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Marine Biology

, Volume 151, Issue 4, pp 1417–1431 | Cite as

Influence of bacteria and diatoms in biofilms on metamorphosis of the marine slipper limpet Crepidula onyx

  • Jill Man-Ying Chiu
  • Vengatesen Thiyagarajan
  • Jan A. Pechenik
  • Oi-Shing Hung
  • Pei-Yuan Qian
Research Article

Abstract

Larvae of the slipper limpet Crepidula onyx metamorphose in response to marine biofilms. In this study, we investigated how the percentage of larval metamorphosis in this species was affected by biofilms that differed in certain attributes. To manipulate bacterial and diatom cell densities and community composition, we developed biofilms in the laboratory (1) at different temperatures (16, 23 and 30°C) and salinities (20, 27 and 34‰), (2) with or without addition of antibiotics, and (3) in the light or in the dark. We also allowed biofilms to develop at three field sites with different prevailing environmental conditions so as to generate biofilms with different, but natural, attributes. Bacterial and diatom community composition in biofilms were determined using a DNA fingerprinting technique and microscopic examination, respectively. The effects of biofilms on metamorphosis were investigated in laboratory assays. The percentage of larval metamorphosis correlated with bacterial and diatom cell densities in only one of the three experiments conducted, but was substantially affected by differences in bacterial and diatom community composition in all three experiments. It also appears that metamorphosis of C. onyx depends on the simultaneous presence of both bacterial and diatom communities in biofilms.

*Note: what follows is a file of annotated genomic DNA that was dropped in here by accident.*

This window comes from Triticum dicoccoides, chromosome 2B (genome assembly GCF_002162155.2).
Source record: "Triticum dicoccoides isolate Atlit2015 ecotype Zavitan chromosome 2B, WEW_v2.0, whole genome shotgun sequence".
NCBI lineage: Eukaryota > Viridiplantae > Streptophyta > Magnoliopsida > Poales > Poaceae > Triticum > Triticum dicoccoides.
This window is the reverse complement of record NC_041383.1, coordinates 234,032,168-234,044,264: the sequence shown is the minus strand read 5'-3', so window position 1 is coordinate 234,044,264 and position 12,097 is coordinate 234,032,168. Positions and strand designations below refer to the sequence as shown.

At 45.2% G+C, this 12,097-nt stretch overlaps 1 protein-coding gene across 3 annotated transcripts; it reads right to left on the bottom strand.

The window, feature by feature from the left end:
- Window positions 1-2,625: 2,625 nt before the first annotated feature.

Keywords

Bacterial Community Community Composition Onyx Bacterial Community Composition Diatom Community 
These keywords were added by machine and not by the authors. This process is experimental and the keywords may be updated as the learning algorithm improves.

Notes

Acknowledgments

This manuscript was greatly benefited by the comments and suggestions by two anonymous reviewers, especially those on the statistical analysis and interpretation. We also wish to thank Stanley Lau (National University of Singapore) for his advice on drafting this manuscript. We are grateful to Mandy Tsoi and Ki Tam for kindly assisting in the terminal-restriction fragment length polymorphism analysis and technical supports. This study was supported by the Area of excellence scheme of UGC (project#AoE/P–04/2004) and RGC grants (HKUST 6402/05M) to PY Qian.

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Copyright information

© Springer-Verlag 2006

Authors and Affiliations

  • Jill Man-Ying Chiu
    • 1
  • Vengatesen Thiyagarajan
    • 1
  • Jan A. Pechenik
    • 2
  • Oi-Shing Hung
    • 1
  • Pei-Yuan Qian
    • 1
  1. 1.Department of Biology/Coastal Marine LaboratoryThe Hong Kong University of Science and TechnologyHong Kong SARChina
  2. 2.Biology DepartmentTufts UniversityMedfordUSA

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